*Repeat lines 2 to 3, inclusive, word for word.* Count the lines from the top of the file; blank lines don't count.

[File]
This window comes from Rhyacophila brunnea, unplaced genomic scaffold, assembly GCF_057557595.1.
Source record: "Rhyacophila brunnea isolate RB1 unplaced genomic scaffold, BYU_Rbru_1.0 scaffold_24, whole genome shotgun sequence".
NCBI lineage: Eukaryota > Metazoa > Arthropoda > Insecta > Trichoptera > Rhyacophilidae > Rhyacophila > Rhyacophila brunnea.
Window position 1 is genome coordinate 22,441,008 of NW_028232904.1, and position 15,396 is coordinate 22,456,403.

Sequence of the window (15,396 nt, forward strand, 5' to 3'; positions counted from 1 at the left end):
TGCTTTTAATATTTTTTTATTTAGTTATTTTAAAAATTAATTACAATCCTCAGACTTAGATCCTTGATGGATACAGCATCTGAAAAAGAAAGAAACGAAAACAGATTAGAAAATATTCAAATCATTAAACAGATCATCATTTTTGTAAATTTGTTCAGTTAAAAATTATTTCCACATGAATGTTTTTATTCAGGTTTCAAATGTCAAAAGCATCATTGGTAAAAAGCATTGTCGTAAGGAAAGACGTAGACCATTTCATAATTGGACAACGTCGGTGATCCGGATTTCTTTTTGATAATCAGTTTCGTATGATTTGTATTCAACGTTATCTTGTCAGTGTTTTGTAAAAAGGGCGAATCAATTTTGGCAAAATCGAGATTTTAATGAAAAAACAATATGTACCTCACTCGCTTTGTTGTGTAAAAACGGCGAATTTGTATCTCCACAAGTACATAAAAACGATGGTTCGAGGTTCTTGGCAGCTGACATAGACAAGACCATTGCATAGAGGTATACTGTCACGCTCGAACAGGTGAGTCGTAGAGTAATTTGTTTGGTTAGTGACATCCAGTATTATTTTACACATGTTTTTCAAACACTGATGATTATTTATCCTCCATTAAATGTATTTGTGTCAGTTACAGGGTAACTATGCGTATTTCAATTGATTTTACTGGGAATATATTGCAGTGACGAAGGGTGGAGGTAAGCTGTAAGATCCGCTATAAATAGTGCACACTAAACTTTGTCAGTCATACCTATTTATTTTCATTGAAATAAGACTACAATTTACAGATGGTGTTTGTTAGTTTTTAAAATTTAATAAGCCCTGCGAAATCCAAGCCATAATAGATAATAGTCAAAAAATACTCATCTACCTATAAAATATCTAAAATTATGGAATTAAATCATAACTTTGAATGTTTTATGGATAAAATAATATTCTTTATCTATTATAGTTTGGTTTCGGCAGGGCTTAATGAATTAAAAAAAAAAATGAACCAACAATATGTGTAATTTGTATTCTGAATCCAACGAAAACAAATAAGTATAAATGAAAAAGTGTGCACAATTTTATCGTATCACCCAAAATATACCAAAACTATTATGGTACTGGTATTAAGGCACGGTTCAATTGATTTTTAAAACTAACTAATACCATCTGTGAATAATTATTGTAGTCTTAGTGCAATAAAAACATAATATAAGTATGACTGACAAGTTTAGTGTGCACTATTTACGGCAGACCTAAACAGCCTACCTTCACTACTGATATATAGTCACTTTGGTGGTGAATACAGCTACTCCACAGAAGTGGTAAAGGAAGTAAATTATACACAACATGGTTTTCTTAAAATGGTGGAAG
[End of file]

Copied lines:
Source record: "Rhyacophila brunnea isolate RB1 unplaced genomic scaffold, BYU_Rbru_1.0 scaffold_24, whole genome shotgun sequence".
NCBI lineage: Eukaryota > Metazoa > Arthropoda > Insecta > Trichoptera > Rhyacophilidae > Rhyacophila > Rhyacophila brunnea.